"Keep strong, you strong men, for we
don't know when we will need you. The
negro has suffered long. No race has suf
fered more than he. Yet no race has made
so rapid a progress ' in the last century
as the negro. I do not predict a conflict
between the two races. t Is only the low.
degraded whites and low, degraded negroes
who think of such a conflict and who would
foment such a strife. Make good citizens
of yourselves. Be a credit to your race
and carry out the principles of your or
der, and. above all, have the fear and
love of God In your souls. Tor whit
proflteth It a man if he gain the whole
world and lose his own soul?' " .
BIG HORN RIVER ON RAMPAGE
Bridge Taken Oat at Basin and More
Damage Likely to Be
CHEYENNE. Wyo., March 26. (Special
Telegram.) An ice gorge In the Big Horn
river carried out thf. flO.OOO bridge at Basin
this evening. The stream is three feet
above high water mark and Nowood and
Paint Rock rivers, the chief tributaries of
the Big Horn, are eight and nine feet above
high water waik. respectively. All streams
In the Big Horn country are rising rapidly,
the lowlands are flooded and ranchmen and
others are fleeing to higher ground. Many
valuable properties are inundated and tho
loss will be something enormous.
Three large ice gorges have formed in the
river above Basin and as the channel is
conmletely blocked, it is expected a disas
trous flood will occur there. During the last
two weeka more thsn two feet of snow fell,
cold weather prevented the snow melting
until four days ago, when a sudden thaw
set in. The flood rushing down the Big
Horn will swell the Missouri river and will
undoubtedly result In destructive floods In
Preparing for Pair.
HI' RON, K. U.. March a. (Special.) The
mate Board of Agriculture was in session
her yesterday. Aside from th regular
routht business, much was done In ar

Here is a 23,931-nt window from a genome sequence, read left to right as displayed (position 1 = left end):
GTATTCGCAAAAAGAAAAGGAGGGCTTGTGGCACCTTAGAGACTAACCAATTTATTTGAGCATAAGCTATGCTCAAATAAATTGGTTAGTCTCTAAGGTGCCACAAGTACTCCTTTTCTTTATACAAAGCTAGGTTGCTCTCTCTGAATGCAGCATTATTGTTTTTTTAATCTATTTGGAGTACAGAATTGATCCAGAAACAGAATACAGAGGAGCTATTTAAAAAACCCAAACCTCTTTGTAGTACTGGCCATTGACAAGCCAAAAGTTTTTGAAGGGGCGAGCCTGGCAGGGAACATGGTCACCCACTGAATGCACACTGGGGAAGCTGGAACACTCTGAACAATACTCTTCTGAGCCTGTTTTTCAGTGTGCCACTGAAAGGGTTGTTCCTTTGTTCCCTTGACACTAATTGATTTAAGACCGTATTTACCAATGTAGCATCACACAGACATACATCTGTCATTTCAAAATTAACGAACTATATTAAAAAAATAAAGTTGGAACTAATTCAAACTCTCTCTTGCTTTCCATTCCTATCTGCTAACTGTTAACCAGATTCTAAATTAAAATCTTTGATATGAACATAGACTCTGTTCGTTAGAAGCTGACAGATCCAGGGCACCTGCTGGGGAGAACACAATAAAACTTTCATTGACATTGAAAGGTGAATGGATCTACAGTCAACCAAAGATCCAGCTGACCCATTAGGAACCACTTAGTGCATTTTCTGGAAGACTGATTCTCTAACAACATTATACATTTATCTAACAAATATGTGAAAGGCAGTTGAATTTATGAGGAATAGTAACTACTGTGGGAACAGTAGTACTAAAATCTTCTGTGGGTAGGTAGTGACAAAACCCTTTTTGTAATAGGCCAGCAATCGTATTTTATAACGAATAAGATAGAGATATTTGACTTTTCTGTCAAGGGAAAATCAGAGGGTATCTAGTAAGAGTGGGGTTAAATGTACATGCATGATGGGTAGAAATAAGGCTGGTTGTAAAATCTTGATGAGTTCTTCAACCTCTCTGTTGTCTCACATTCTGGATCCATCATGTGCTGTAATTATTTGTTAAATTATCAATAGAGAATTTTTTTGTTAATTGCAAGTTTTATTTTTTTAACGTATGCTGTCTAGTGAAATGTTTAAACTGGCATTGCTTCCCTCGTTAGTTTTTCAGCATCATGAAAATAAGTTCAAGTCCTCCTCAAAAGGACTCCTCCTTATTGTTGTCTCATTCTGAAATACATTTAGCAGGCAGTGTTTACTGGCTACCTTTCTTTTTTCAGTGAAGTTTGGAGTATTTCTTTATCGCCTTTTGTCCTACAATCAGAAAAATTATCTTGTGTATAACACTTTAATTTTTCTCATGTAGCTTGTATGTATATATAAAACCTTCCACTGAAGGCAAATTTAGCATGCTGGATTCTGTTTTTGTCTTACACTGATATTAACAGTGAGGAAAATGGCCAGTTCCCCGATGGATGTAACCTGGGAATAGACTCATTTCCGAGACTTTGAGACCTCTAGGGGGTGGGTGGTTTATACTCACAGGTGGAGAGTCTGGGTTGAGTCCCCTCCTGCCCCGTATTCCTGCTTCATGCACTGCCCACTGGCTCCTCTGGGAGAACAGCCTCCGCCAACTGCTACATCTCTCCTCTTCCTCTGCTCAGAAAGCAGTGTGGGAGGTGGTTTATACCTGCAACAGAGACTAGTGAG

ranging for the fair to I held on the as
sociation grounds here In September.
Various Improvements In the grounds will
be made, and It Is thought thst one or
more addiiional building will be .-ected.
It U conceded that more room must b
had for th display of fin arts and In th
women's department, of which Mrs. K. A.
Jarvls of this city is In chaige. The
Ignailon of Mr. Fletcher of Watertown
a member of the board Is much regretted,
and there is som speculation as to whom
Governor Elrod will nam to 011 th va
READ AND YOU WILL LEaRN
That the leading medical writers and teachers of all the several sehooli
of practice, endorse and praise in the strongest possible terms, each and
every ingredient entering into the make up of Dr. Tierce's Golden Med
ical Discovery, the famous stomach tonic, liver invigorator, heart tonic
and regulator and blood cleanser. This is also equally true of Dr.
Pierce's Favorite Prescription, for the cure of all those weaknesses
and distressing ailments peculiar to women.
No other medicines sold through drutr
tlsts for domestic use, ran show ,inv sncn
jrofeKilinnl endorsement. Dr. Pierce's
above mentioned remedies aro non-alcoholic
and non-socrot. all their Inirrodienls
being printed on each buttle) wrapper.
They occupy a unique, position ami lire